College graduates were also exposed to elective courses in areas like philosophy, mechanical engineering, or any other subject that they had a curiosity or interest in.
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Such creative freedom and autonomy are incapable of forming at a trade school because a trade school education has to focus on a specific trade, skill, or industry to best prepare students for a career path.
With a college degree, you can work anywhere, but your job options are more limited with a trade school degree. In this pursuit, trade schools teach skilled trades that prepare students for industries suffering from a skilled labor shortage.
Irrespective of the path you choose, it is vital to recognize that trade schools are focused on one task: preparing students for the workforce as quickly and efficiently as possible.
Trade schools are the perfect way to gain new skills and enter the workforce quickly. By offering concise programs that focus on developing practical skills, trade schools help fill important job vacancies in America, or so we tend to think.
In writing this article, I was unable to find any existing literature discussing the difficulties faced by trade school students in the modern workforce. While job security is often touted as a benefit of attending trade school, this only holds true if there is a demand for skilled workers in that particular field.
For example, students receiving a certificate in an industry like web design may have been in demand five years ago. Still, modern technology has created automated website builders where users can literally drag, click, and type on an already pre-made template.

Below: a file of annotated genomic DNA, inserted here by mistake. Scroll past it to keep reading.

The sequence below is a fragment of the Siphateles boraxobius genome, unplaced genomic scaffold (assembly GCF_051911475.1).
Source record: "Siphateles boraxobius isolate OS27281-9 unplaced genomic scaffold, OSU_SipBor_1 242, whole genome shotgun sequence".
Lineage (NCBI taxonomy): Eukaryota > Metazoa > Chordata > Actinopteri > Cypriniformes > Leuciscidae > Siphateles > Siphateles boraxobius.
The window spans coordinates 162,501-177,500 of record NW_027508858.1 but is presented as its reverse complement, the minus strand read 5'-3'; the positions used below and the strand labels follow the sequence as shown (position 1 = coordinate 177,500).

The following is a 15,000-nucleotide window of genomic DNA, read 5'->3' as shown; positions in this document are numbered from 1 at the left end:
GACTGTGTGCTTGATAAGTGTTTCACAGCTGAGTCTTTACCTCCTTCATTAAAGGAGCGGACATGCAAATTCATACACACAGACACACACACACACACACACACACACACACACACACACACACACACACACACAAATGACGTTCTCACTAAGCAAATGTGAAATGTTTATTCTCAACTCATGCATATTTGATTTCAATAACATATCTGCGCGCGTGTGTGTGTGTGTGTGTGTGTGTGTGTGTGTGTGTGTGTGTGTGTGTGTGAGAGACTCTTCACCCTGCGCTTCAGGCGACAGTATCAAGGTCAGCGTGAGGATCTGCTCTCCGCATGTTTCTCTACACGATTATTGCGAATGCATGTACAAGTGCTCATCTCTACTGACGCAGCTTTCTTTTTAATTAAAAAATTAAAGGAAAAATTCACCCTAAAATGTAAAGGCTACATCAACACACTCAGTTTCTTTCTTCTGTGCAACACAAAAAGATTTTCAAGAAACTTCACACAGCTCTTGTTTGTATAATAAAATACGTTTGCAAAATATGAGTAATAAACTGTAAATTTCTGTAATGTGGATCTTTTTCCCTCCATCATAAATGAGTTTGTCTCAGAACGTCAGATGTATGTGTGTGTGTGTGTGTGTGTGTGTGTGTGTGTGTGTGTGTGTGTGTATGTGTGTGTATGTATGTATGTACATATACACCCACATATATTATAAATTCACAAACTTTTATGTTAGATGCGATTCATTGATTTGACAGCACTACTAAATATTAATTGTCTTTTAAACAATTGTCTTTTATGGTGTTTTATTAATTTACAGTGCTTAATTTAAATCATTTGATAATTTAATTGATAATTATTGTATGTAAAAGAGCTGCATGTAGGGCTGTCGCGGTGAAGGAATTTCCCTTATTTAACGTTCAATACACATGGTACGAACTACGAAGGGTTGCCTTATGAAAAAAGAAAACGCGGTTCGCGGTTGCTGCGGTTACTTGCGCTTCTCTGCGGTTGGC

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Con #3: Limited Financial Aid Options for Trade School Students
Although trade school is more affordable than a traditional four year university, there remain some negatives. Typically, trade school students find themselves at a disadvantage when it comes to financial aid.
While college graduates can take advantage of loans and scholarships, technical school students typically have limited options. This can make it difficult for students to afford the cost of tuition.
As a result, many students are forced to take out loans or work full-time while attending school. This can put a strain on both their finances and their ability to complete their courses.
Although trade school students may apply for federal financial aid, they will probably find fewer financing options in total. Prospective trade school students should consider their financial aid options before enrolling.
There are pros and cons to everything in life, and deciding whether or not to go to a trade school is no different. You must weigh all of the factors before making a decision so that you can make the best choice for yourself and your future career prospects.
The trade school vs college debate will continue for years to come. It will be interesting to see how the higher education landscape changes, specifically in making it more affordable, with the rise in competition from technical schools and two-year community colleges.